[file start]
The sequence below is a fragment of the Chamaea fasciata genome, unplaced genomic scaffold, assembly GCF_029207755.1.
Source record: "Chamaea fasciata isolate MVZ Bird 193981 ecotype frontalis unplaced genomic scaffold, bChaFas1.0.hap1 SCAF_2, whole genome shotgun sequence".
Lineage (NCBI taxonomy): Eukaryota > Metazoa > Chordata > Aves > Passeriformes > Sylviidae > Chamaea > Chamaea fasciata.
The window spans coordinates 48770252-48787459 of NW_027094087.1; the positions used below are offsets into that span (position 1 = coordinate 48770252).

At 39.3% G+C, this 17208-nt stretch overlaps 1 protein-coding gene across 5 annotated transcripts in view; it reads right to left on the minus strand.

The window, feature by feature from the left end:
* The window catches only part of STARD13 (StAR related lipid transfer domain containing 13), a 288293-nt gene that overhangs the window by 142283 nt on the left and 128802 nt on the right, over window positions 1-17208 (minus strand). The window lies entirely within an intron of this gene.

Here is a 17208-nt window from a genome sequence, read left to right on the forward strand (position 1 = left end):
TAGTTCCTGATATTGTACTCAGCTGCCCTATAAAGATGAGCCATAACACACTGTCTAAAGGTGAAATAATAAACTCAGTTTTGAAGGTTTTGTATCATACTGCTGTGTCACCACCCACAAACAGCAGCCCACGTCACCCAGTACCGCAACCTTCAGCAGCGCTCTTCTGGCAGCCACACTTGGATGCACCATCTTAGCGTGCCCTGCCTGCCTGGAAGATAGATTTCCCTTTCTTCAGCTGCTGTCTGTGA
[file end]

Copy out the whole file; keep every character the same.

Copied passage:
The sequence below is a fragment of the Chamaea fasciata genome, unplaced genomic scaffold, assembly GCF_029207755.1.
Source record: "Chamaea fasciata isolate MVZ Bird 193981 ecotype frontalis unplaced genomic scaffold, bChaFas1.0.hap1 SCAF_2, whole genome shotgun sequence".
Lineage (NCBI taxonomy): Eukaryota > Metazoa > Chordata > Aves > Passeriformes > Sylviidae > Chamaea > Chamaea fasciata.
The window spans coordinates 48770252-48787459 of NW_027094087.1; the positions used below are offsets into that span (position 1 = coordinate 48770252).

At 39.3% G+C, this 17208-nt stretch overlaps 1 protein-coding gene across 5 annotated transcripts in view; it reads right to left on the minus strand.

The window, feature by feature from the left end:
* The window catches only part of STARD13 (StAR related lipid transfer domain containing 13), a 288293-nt gene that overhangs the window by 142283 nt on the left and 128802 nt on the right, over window positions 1-17208 (minus strand). The window lies entirely within an intron of this gene.

Here is a 17208-nt window from a genome sequence, read left to right on the forward strand (position 1 = left end):
TAGTTCCTGATATTGTACTCAGCTGCCCTATAAAGATGAGCCATAACACACTGTCTAAAGGTGAAATAATAAACTCAGTTTTGAAGGTTTTGTATCATACTGCTGTGTCACCACCCACAAACAGCAGCCCACGTCACCCAGTACCGCAACCTTCAGCAGCGCTCTTCTGGCAGCCACACTTGGATGCACCATCTTAGCGTGCCCTGCCTGCCTGGAAGATAGATTTCCCTTTCTTCAGCTGCTGTCTGTGA